So…I Bought a Lightbox

Some things look far easier to accomplish than they are.  I learned this lesson again when trying to capture images of gear to use for user experience reports.  Often, I would set up a spot to shoot and find that window light didn’t work—too much reflection, too dim, wrong angle, wrong color. I never counted on so many variables for what I considered a simple task.

Realizing that window light, though lovely, is often iffy, like on rainy or cloudy days, I went to continuous lights with LED bulbs. It took only one shoot to discover all were too dim to use without a tripod, and it was a pain to move everything around so the tripod could fit. Having made peace with tripod issues, I had to deal with shadows and reflectors. Getting the reflectors to stay in place without extra equipment was nearly impossible—the worst session lasted close to two hours, and I still had no images I liked. I thought shooting still life images would be easy and shooting gear even easier still. Nope. Knowing that I could not nor would not spend hours trying to get just a few shots, I went looking for a better solution.

Folded box with four colored inserts: black, gray, white and tan

Until I began searching, I had no idea what a lightbox was. I had invested in enough lighting to allow for basic still-life practice shots, but in no way was I ready to buy pro-level equipment. (This was supposed to be just a hobby.) Looking on Google for photography lights, I came across a DIY Photography post with instructions for building a lightbox. While the project looked interesting, there was no way I was going to gather all the pieces and create one. However, I did learn what to search for on Amazon. There are all kinds of light boxes available. Based on my needs, I settled on a 20 x 20 setup with vertical access and four backgrounds.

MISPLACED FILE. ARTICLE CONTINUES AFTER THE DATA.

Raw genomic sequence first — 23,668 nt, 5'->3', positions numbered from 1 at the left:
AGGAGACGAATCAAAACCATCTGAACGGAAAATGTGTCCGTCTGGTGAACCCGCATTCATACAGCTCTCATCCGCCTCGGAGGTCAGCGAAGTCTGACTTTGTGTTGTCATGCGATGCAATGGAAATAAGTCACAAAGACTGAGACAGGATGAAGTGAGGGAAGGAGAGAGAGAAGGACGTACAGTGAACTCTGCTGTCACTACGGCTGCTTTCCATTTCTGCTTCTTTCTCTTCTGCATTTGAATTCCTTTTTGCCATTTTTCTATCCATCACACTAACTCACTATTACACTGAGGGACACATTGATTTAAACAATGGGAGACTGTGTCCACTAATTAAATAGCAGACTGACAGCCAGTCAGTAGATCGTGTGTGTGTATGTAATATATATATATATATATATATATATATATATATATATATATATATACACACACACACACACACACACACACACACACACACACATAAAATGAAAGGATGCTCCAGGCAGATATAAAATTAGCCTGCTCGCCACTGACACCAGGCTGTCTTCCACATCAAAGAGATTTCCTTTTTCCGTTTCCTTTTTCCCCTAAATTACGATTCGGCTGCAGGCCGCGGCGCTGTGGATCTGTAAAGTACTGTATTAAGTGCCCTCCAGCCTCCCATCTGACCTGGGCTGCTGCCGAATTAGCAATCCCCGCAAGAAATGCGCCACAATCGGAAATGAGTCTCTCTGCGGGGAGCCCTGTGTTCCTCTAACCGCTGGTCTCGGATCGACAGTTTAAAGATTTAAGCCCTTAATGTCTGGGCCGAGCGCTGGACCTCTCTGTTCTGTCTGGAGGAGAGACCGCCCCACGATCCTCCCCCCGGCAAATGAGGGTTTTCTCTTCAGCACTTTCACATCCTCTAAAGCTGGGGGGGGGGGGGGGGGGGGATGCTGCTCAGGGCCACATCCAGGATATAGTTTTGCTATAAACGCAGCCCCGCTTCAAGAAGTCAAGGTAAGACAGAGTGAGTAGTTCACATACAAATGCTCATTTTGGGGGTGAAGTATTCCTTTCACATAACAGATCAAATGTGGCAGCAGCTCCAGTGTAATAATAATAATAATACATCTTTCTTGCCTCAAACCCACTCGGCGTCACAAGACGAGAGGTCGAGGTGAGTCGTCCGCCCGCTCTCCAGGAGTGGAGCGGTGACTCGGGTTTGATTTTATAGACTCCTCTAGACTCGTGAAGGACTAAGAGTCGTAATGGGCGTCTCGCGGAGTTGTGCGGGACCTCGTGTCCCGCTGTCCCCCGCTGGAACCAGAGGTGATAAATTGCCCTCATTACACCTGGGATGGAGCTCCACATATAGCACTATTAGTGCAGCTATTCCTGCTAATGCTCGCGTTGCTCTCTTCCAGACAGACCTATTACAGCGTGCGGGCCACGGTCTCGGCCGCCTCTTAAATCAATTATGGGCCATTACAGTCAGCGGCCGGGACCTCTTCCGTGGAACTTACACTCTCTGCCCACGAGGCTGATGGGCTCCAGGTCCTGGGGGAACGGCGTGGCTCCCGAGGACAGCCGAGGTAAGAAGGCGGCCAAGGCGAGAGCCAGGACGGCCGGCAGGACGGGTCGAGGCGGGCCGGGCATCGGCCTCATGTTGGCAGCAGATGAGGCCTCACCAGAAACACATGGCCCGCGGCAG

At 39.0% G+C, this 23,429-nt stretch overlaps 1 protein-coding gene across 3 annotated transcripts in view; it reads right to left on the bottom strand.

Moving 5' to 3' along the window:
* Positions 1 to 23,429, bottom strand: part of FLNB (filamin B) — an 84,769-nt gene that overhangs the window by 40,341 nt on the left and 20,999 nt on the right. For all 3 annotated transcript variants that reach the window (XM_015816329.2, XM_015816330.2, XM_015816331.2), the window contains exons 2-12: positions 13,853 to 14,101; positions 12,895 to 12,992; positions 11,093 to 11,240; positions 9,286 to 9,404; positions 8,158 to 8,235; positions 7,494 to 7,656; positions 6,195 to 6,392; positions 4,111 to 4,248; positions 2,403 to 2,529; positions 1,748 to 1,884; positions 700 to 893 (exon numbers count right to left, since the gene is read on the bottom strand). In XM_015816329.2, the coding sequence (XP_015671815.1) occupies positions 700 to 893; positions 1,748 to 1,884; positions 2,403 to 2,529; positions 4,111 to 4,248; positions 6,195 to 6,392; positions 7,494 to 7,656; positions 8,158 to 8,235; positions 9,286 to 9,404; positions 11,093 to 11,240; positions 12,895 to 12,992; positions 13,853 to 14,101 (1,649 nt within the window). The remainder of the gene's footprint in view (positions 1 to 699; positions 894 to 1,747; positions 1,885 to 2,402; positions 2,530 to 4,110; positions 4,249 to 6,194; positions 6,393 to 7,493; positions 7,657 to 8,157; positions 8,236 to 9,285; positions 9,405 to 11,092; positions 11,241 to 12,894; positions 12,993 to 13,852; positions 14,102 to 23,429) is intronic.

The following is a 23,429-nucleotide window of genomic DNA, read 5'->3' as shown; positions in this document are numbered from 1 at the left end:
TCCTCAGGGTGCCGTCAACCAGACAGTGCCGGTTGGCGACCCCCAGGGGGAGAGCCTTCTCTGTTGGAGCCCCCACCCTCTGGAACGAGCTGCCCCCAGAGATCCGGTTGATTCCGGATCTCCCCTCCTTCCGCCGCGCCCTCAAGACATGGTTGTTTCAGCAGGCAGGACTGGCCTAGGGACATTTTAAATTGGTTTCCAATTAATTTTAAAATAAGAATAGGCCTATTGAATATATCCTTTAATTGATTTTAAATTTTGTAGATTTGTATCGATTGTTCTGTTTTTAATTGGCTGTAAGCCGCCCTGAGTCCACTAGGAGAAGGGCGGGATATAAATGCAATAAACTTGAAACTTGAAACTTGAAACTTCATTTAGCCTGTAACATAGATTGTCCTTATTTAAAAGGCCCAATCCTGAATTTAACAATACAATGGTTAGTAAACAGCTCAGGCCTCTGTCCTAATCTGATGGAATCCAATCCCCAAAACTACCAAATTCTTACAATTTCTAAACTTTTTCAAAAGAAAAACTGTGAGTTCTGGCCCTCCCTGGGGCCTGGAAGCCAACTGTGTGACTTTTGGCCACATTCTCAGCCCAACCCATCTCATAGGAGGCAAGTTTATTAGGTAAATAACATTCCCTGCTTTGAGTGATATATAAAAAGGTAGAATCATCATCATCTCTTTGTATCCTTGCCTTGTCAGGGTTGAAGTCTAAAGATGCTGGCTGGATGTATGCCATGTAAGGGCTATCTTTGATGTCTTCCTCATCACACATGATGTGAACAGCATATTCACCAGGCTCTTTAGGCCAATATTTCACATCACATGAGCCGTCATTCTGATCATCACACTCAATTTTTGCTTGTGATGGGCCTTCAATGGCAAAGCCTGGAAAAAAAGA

Using the lightbox has been a dream. Gear images now take only 10-15 minutes. As a bonus, I’ve found additional uses. It is now much easier to check the effects of different color backgrounds on compositions or test camera meters using grey cards. And, I especially like using it to test lens sharpness and distortions.

This model folds almost completely flat, which makes it easier to carry and store. But it is also sturdy enough when assembled to sit things on for brief periods. Since it folds and the panels are flexible, I can use it without the built-in light to experiment with low-key close-up shots that require black backgrounds. Overall, I would say this has been an excellent investment! Life is sweet!!!!

2 Comments

    1. Author

      It arrived a few days ago, and I haven’t had a chance to try it out.

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